image file: c5ta06640a-f4.tif
Fig. 4 (a) Potential-capacity profiles for discharge and charge of a Na/O2 cell with a carbon anode in a three-electrode setup. The current density was j = 200 μA cm−2. (b) Loading of the carbon GDL with sodium by charging the cathode prefilled with sodium superoxide. The grey area with a potential below 0.0 V depicts sodium plating on the carbon anode. Black curve: working electrode, cathode GDL H2315; red curve: counter electrode, anode GDL H2315; green curve: two-electrode potential of the full cell.

Some expected properties and particular features of the cell reaction become obvious: (1) the cathode alone is responsible for the known potential plateau of Na/O2 cells. (2) Using a carbon anode the cathode is not the limiting factor of the cell capacity, but the limited amount of sodium stored inside the anode. The cathode is cycled in a shallow cycling mode as the potential shows no drop at the end of discharge. As in LIBs balancing becomes important. (3) The potential increase at the end of the charging process is caused by the disappearance of sodium superoxide (cathode side) and not by the anode. (4) The peak at the beginning of the charge process can be assigned to the cathode during deep cycling and is not caused by the anode (see Fig. S7). Obviously, cycling the cell with different electrodes and/or defining separate cut-off potentials for each of the electrodes and the cell provides a way of improved analysis of the cell reaction, especially considering points (3) and (4).

In another experiment, a “standard” Na/O2 cell with sodium as the anode and GDL as the cathode was discharged down to E = 0.01 V. (see Fig. S8). During discharging, NaO2 forms on the GDL at potentials around E = 2.2 V vs. Na/Na+. A sudden drop in potential characterizes the end of the oxygen reduction reaction (ORR). As oxygen is available in excess, this “sudden death” of the ORR is usually associated with passivation of the GDL surface. However, when lowering the potential even further, sodiation of the GDL takes place. From this one can conclude that the GDL surface was not fully passivated and hence the sudden end of the ORR must be also related to another phenomenon.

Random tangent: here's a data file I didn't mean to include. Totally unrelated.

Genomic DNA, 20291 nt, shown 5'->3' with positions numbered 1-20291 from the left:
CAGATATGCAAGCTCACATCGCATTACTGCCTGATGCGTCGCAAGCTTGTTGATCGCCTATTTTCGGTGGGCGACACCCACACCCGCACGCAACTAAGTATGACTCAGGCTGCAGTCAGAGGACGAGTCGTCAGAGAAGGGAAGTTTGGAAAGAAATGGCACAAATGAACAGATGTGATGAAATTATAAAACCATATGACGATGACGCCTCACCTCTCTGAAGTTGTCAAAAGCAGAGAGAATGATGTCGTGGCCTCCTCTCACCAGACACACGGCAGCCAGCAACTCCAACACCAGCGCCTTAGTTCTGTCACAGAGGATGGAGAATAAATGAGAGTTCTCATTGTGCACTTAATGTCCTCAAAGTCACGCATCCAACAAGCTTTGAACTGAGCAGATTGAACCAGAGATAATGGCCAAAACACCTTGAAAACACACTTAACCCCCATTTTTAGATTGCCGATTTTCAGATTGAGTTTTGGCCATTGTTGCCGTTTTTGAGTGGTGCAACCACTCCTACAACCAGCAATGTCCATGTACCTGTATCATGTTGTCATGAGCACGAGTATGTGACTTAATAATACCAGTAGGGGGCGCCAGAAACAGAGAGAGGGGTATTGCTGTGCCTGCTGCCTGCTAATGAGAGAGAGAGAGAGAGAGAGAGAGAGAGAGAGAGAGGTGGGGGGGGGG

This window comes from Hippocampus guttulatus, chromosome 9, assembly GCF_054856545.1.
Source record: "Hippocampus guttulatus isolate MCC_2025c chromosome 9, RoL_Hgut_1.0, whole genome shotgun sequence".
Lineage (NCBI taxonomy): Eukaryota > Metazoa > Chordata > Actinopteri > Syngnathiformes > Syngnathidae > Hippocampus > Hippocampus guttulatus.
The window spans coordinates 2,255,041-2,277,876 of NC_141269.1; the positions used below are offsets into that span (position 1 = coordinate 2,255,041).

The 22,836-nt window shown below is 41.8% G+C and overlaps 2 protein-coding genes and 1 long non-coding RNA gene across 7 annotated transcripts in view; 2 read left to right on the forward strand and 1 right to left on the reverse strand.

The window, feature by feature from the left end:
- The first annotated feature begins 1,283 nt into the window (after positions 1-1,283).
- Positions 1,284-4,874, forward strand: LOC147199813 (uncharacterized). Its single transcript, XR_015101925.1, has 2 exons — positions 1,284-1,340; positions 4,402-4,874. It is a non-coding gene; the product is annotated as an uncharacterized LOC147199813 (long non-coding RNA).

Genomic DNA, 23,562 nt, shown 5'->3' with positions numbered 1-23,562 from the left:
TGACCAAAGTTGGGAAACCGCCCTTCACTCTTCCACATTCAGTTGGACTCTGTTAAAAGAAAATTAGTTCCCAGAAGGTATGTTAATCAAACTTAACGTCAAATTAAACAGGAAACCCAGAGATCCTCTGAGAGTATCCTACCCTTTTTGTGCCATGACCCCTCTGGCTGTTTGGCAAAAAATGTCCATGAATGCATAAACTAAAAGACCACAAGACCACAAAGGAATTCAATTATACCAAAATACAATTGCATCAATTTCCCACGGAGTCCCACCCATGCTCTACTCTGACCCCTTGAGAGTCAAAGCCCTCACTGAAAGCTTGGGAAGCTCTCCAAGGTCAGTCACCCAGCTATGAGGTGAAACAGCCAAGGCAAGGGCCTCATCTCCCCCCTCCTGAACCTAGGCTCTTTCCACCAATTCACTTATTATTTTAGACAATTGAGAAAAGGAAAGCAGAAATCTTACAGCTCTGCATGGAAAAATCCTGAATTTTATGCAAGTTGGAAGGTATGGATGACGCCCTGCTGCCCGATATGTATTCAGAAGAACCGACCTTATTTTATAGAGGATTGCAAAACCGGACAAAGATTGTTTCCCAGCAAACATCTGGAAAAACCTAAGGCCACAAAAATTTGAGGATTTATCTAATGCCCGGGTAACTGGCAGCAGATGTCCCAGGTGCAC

2.4 Full cells with pre-discharged cathode

For safety reasons it is of advantage to assemble batteries in the discharged state. As a proof of principle, we show that this can be easily achieved with the “all-carbon” Na/O2 cell. Here a NaO2 containing GDL is used as the positive electrode and a pristine non-sodiated GDL is used as the negative electrode. (see Fig. 2e for cell geometry). Fig. 4b displays the results of the corresponding experiment including the potential of both electrodes vs. a Na/Na+ reference. The first step is to charge the cell covered with NaO2 particles (about q = 4 mA h; m(NaO2) = 8.2 mg) to form the sodiated GDL.

The superoxide decomposes and releases oxygen to the gas phase, electrons and sodium ions. At the anode the sodium ions are inserted into the carbon host of the gas diffusion layer as already shown in Section 2.1 (Fig. 1). The potential of the GDL anode (red curve) falls as sodium is inserted. At about q = 2.25 mA h the potential crosses the x-axis and sodium metal is plated on the carbon fibers as the capacity of the GDL for sodium insertion is exceeded. The potential was intentionally not limited and the plating was intended in this experiment. The end of the charge process is characterized by a sharp increase of the cathode potential (black line) when the NaO2 was almost fully decomposed. The subsequent cycles of discharge and charge are depicted in ESI Fig. S9. At the beginning of the following discharge step the deposited sodium is oxidized and the potential of the anode increases. As the potential increases above E = 0 V no metallic sodium is left in the cell. For the subsequent cycles, the potentials of both electrodes were independently measured against the sodium metal reference electrode. In addition, the potential limits were fixed in order to prevent recurring sodium plating on the carbon anode during charging. Overall, these results demonstrate that a sodium–oxygen battery can also be assembled in the discharged state.

3. Conclusion

Sodium metal was successfully replaced by sodiated carbon electrodes based on a gas diffusion layer (GDL) in Na/O2 cells. The main aim was to construct a model system that enables studies on the cell chemistry without having interfering effects originating from the use of metal sodium electrodes. Sodiation and desodiation of the GDL were done chemically and electrochemically. The reversible specific capacity of the gas diffusion layer was about q = 120 mA h g−1 for more than 80 cycles. Na/O2 cells with an aprotic electrolyte and the carbon anode showed sodium superoxide (NaO2) as discharge product. The cycle life in deep cycling mode could be improved compared to cells with a metal anode. The overpotentials of Na/O2 cells with sodium superoxide as a product were further reduced to only η = 150 mV @ j = 200 μA cm−2. We also showed that using sodiated carbon instead of sodium metal effectively prevents dendrite formation and hence short circuiting of the cell.